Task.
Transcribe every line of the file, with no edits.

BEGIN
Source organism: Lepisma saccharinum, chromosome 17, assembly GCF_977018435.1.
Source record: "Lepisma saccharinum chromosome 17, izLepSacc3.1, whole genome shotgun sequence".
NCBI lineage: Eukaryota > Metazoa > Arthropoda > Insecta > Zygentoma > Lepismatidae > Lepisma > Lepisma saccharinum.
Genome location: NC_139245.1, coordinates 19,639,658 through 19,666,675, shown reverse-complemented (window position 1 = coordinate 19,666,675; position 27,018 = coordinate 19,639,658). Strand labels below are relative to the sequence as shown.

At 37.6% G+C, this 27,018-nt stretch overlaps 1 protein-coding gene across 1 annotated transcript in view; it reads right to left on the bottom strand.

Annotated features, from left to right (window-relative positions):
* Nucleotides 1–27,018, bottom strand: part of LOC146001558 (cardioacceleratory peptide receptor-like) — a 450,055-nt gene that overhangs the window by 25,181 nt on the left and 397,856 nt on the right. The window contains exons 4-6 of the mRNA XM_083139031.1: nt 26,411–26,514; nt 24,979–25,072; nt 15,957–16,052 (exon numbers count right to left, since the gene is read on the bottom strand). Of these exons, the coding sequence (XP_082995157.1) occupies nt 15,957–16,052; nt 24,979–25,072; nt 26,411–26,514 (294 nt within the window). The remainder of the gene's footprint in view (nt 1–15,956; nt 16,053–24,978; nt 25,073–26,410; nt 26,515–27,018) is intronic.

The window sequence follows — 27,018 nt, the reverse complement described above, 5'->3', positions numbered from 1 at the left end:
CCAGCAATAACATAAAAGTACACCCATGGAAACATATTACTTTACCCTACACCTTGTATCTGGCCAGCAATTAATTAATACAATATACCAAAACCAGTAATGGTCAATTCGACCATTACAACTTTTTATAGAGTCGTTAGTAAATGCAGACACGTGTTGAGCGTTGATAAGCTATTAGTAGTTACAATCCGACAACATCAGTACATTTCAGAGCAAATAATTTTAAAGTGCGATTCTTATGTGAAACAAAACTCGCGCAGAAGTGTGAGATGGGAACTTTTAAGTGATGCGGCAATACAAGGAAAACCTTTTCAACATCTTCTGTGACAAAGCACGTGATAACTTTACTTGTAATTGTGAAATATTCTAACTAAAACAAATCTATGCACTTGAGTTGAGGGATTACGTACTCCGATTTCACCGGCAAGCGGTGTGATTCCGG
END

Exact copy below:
Source organism: Lepisma saccharinum, chromosome 17, assembly GCF_977018435.1.
Source record: "Lepisma saccharinum chromosome 17, izLepSacc3.1, whole genome shotgun sequence".
NCBI lineage: Eukaryota > Metazoa > Arthropoda > Insecta > Zygentoma > Lepismatidae > Lepisma > Lepisma saccharinum.
Genome location: NC_139245.1, coordinates 19,639,658 through 19,666,675, shown reverse-complemented (window position 1 = coordinate 19,666,675; position 27,018 = coordinate 19,639,658). Strand labels below are relative to the sequence as shown.

At 37.6% G+C, this 27,018-nt stretch overlaps 1 protein-coding gene across 1 annotated transcript in view; it reads right to left on the bottom strand.

Annotated features, from left to right (window-relative positions):
* Nucleotides 1–27,018, bottom strand: part of LOC146001558 (cardioacceleratory peptide receptor-like) — a 450,055-nt gene that overhangs the window by 25,181 nt on the left and 397,856 nt on the right. The window contains exons 4-6 of the mRNA XM_083139031.1: nt 26,411–26,514; nt 24,979–25,072; nt 15,957–16,052 (exon numbers count right to left, since the gene is read on the bottom strand). Of these exons, the coding sequence (XP_082995157.1) occupies nt 15,957–16,052; nt 24,979–25,072; nt 26,411–26,514 (294 nt within the window). The remainder of the gene's footprint in view (nt 1–15,956; nt 16,053–24,978; nt 25,073–26,410; nt 26,515–27,018) is intronic.

The window sequence follows — 27,018 nt, the reverse complement described above, 5'->3', positions numbered from 1 at the left end:
CCAGCAATAACATAAAAGTACACCCATGGAAACATATTACTTTACCCTACACCTTGTATCTGGCCAGCAATTAATTAATACAATATACCAAAACCAGTAATGGTCAATTCGACCATTACAACTTTTTATAGAGTCGTTAGTAAATGCAGACACGTGTTGAGCGTTGATAAGCTATTAGTAGTTACAATCCGACAACATCAGTACATTTCAGAGCAAATAATTTTAAAGTGCGATTCTTATGTGAAACAAAACTCGCGCAGAAGTGTGAGATGGGAACTTTTAAGTGATGCGGCAATACAAGGAAAACCTTTTCAACATCTTCTGTGACAAAGCACGTGATAACTTTACTTGTAATTGTGAAATATTCTAACTAAAACAAATCTATGCACTTGAGTTGAGGGATTACGTACTCCGATTTCACCGGCAAGCGGTGTGATTCCGG